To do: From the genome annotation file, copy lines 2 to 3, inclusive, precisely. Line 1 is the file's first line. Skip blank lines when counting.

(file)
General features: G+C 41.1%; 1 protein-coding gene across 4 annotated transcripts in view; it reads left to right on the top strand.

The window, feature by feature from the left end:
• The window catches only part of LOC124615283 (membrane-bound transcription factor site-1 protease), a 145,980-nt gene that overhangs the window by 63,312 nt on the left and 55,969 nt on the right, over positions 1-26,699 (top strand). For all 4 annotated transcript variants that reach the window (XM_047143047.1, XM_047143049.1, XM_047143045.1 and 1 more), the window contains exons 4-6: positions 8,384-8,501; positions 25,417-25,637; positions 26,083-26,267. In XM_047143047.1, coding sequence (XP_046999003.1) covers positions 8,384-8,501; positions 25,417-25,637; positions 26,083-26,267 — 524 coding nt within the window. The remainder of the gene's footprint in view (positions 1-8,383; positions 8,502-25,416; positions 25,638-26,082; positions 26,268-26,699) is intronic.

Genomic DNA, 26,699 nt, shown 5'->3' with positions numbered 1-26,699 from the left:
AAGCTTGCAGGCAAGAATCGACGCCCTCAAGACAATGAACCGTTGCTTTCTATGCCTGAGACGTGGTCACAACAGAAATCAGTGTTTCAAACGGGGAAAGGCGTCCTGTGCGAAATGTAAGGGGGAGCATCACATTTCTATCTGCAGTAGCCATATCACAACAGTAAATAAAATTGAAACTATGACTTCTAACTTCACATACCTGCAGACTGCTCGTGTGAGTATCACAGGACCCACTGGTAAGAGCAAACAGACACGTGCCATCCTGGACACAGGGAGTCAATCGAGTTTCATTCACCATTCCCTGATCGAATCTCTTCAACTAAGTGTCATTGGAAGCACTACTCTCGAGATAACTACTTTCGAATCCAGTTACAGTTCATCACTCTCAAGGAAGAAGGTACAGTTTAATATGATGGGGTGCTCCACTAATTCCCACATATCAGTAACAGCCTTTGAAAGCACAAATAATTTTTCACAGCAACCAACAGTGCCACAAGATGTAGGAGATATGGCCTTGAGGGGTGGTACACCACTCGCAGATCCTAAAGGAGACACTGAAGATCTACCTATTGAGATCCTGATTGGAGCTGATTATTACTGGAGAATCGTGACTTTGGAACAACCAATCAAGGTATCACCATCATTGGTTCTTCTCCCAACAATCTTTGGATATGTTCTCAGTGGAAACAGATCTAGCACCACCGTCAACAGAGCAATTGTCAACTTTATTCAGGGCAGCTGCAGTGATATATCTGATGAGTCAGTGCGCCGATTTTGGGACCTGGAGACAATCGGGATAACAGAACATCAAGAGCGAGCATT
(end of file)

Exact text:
The window, feature by feature from the left end:
• The window catches only part of LOC124615283 (membrane-bound transcription factor site-1 protease), a 145,980-nt gene that overhangs the window by 63,312 nt on the left and 55,969 nt on the right, over positions 1-26,699 (top strand). For all 4 annotated transcript variants that reach the window (XM_047143047.1, XM_047143049.1, XM_047143045.1 and 1 more), the window contains exons 4-6: positions 8,384-8,501; positions 25,417-25,637; positions 26,083-26,267. In XM_047143047.1, coding sequence (XP_046999003.1) covers positions 8,384-8,501; positions 25,417-25,637; positions 26,083-26,267 — 524 coding nt within the window. The remainder of the gene's footprint in view (positions 1-8,383; positions 8,502-25,416; positions 25,638-26,082; positions 26,268-26,699) is intronic.